Using one service to authenticate the users of another is an old dream but a terrible tar-pit. Recently it has become a game of pass-the-parcel: your newspaper authenticates you via your social networking site, which wants you to recover lost passwords by email, while your email provider wants to use your mobile phone and your phone company depends on your email account. The certification authorities on which online trust relies are open to coercion by governments – which would like us to use ID cards but are hopeless at making systems work. No-one even wants to answer the phone to help out a customer in distress. But as we move to a world of mobile wallets, in which your phone contains your credit cards and even your driving license, we’ll need a sound foundation that’s resilient to fraud and error, and usable by everyone. Where might this foundation be? I argue that there could be a quite surprising answer.

The paper describes some work I did on sabbatical at Google and will appear next week at the Security Protocols Workshop.

Oct 19, '10

During my MPhil within the Computer Lab (supervised by Markus Kuhn) I developed a card-sized device (named Smart Card Detective – in short SCD) that can monitor Chip and PIN transactions. The main goal of the SCD was to offer a trusted display for anyone using credit cards, to avoid scams such as tampered terminals which show an amount on their screen but debit the card another (see this paper by Saar Drimer and Steven Murdoch). However, the final result is a more general device, which can be used to analyse and modify any part of an EMV (protocol used by Chip and PIN cards) transaction.

Using the SCD we have successfully shown how the relay attack can be mitigated by showing the real amount on the trusted display. Even more, we have tested the No PIN vulnerability (see the paper by Murdoch et al.) with the SCD. A reportage on this has been shown on Canal+ (video now available here).

After the “Chip and PIN is broken” paper was published some contra arguments referred to the difficulty of setting up the attack. The SCD can also show that such assumptions are many times incorrect.

More details on the SCD are on my MPhil thesis available here. Also important, the software is open source and along with the hardware schematics can be found in the project’s page. The aim of this is to make the SCD a useful tool for EMV research, so that other problems can be found and fixed.

Thanks to Saar Drimer, Mike Bond, Steven Murdoch and Sergei Skorobogatov for the help in this project. Also thanks to Frank Stajano and Ross Anderson for suggestions on the project.

Jul 30, '10

This is the fourth and final part in a series on password implementations at real websites, based on my paper at WEIS 2010 with Sören Preibusch.

Given the problems associated with passwords on the web outlined in the past few days, for years academics have searched for new technology to replace passwords. This thinking can at times be counter-productive, as no silver bullets have yet materialised and this has distracted attention away from fixing the most pressing problems associated with passwords. Currently, the trendiest proposed solution is to use federated identity protocols to greatly reduce the number of websites which must collect passwords (as we’ve argued would be a very positive step). Much focus has been given to OpenID, yet it is still struggling to gain widespread adoption. OpenID was deployed at less than 3% of websites we observed, with only Mixx and LiveJournal giving it much prominence.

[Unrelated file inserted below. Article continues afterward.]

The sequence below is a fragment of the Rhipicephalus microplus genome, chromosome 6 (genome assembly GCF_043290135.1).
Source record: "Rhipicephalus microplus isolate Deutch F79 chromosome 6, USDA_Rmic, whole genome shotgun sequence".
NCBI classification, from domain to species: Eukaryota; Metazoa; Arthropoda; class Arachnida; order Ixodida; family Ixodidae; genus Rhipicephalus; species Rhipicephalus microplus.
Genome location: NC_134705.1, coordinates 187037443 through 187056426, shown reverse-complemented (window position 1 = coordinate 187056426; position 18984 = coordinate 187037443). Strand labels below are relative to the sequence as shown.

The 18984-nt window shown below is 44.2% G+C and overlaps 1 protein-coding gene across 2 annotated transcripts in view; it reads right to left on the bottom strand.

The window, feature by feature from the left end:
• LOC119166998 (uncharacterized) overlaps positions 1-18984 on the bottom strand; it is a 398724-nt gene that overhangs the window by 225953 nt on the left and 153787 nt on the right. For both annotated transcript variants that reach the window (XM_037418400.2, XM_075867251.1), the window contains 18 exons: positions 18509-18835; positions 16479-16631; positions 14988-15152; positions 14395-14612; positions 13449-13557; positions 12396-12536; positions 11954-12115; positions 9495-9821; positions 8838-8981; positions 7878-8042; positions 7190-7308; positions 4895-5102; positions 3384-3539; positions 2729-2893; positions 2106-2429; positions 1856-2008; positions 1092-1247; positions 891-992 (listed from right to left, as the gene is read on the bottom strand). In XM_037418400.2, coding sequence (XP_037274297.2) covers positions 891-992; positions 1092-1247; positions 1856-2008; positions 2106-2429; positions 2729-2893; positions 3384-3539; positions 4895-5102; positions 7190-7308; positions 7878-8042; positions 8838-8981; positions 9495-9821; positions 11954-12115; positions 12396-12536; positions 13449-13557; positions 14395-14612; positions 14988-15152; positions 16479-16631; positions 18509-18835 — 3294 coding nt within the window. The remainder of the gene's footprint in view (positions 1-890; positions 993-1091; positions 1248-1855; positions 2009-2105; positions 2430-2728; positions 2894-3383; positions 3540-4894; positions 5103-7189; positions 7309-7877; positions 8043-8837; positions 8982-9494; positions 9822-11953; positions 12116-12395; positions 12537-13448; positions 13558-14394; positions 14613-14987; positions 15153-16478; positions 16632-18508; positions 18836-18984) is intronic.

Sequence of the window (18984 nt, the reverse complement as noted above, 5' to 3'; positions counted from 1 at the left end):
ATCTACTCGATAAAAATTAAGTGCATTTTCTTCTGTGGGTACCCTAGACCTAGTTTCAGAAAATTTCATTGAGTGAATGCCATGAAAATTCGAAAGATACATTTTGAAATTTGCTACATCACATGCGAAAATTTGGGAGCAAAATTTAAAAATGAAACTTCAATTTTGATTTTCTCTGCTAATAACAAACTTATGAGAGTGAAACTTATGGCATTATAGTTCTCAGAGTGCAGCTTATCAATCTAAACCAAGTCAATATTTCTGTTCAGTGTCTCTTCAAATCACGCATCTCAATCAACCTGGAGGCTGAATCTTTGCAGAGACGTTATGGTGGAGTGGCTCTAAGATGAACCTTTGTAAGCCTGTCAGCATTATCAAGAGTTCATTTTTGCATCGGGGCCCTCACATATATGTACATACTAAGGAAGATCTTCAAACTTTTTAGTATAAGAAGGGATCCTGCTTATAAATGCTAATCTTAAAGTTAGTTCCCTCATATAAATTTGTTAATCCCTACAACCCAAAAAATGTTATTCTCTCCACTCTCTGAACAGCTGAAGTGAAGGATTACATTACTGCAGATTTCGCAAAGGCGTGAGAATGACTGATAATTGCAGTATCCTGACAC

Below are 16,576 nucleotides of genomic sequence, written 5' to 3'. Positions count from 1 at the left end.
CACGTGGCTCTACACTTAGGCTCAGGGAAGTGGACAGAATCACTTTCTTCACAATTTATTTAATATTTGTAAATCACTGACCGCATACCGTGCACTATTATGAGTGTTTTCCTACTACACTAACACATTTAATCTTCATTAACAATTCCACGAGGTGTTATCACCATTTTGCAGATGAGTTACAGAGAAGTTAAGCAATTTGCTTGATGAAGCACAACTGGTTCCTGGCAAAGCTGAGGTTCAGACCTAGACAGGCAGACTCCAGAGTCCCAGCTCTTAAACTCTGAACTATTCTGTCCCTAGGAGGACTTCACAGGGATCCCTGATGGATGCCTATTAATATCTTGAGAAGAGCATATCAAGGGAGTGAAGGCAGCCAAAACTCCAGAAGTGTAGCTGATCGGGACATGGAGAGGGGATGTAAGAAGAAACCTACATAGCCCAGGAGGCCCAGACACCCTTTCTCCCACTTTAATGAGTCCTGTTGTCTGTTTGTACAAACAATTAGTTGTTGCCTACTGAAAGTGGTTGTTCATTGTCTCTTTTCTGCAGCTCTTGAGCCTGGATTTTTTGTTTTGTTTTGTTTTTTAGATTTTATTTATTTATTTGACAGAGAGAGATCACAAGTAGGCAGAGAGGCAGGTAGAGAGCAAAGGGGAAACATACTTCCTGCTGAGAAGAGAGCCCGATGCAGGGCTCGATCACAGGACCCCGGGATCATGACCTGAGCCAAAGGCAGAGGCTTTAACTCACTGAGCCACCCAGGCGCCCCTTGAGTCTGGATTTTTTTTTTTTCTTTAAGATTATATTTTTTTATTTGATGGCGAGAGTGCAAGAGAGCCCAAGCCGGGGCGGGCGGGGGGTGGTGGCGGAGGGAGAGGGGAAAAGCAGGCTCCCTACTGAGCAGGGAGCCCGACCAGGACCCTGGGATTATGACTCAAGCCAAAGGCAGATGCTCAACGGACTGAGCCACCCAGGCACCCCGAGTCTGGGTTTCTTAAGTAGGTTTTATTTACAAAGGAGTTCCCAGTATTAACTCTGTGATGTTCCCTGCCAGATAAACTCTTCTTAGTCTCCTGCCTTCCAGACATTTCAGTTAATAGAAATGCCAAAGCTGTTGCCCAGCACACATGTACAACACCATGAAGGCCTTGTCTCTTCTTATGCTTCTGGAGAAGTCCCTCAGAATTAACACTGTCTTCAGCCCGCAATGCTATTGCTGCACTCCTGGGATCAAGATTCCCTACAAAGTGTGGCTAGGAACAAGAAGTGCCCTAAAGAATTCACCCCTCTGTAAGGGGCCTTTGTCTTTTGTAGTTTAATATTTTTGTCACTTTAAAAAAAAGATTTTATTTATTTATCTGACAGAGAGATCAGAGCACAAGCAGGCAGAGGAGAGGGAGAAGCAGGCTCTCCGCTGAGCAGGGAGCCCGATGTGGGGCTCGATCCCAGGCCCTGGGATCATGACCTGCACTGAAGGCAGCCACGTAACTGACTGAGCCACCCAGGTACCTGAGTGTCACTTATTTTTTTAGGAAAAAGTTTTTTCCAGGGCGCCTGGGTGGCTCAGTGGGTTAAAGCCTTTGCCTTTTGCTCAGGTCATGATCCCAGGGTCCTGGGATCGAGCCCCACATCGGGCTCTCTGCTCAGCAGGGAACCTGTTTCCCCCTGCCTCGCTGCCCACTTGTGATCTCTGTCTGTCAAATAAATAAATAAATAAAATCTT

Nevertheless, we optimistically feel that real changes will happen in the next few years, as password authentication on the web seems to be becoming increasingly unsustainable due to the increasing scale and interconnectivity of websites collecting passwords. We actually think we are already in the early stages of a password revolution, just not of the type predicted by academia.

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Jul 27, '10

Sören Preibusch and I have finalised our in-depth report on password practices in the wild, The password thicket: technical and market failures in human authentication on the web, presented in Boston last month for WEIS 2010. The motivation for our report was a lack of technical research into real password deployments. Passwords have been studied as an authentication mechanism quite intensively for the last 30 years, but we believe ours was the first large study into how Internet sites actually implement them. We studied 150 sites, including the most visited overall sites plus a random sample of mid-level sites. We signed up for free accounts with each site, and using a mixture of scripting and patience, captured all visible aspects of password deployment, from enrolment and login to reset and attacks.

Our data (which is now publicly available) gives us an interesting picture into the current state of password deployment. Because the dataset is huge and the paper is quite lengthy, we’ll be discussing our findings and their implications from a series of different perspectives. Today, we’ll focus on the preventable mistakes. In academic literature, it’s assumed that passwords will be encrypted during transmission, hashed before storage, and attempts to guess usernames or passwords will be throttled. None of these is widely true in practice.

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Jul 26, '10

We have a new paper on the strategic vulnerability created by the plan to replace Britain’s 47 million meters with smart meters that can be turned off remotely. The energy companies are demanding this facility so that customers who don’t pay their bills can be switched to prepayment tariffs without the hassle of getting court orders against them. If the Government buys this argument – and I’m not convinced it should – then the off switch had better be closely guarded. You don’t want the nation’s enemies to be able to turn off the lights remotely, and eliminating that risk could just conceivably be a little bit more complicated than you might at first think. (This paper follows on from our earlier paper On the security economics of electricity metering at WEIS 2010.)

May 18, '10

Steven Murdoch, Saar Drimer, Mike Bond and I have just won the IEEE Security and Privacy Symposium’s Best Practical Paper award for our paper Chip and PIN is Broken. This was an unexpected pleasure, given the very strong competition this year (especially from this paper). We won this award once before, in 2008, for a paper on a similar topic.

Ross, Mike, Saar, Steven (photo by Joseph Bonneau)

Update (2010-05-28): The photo now includes the full team (original version)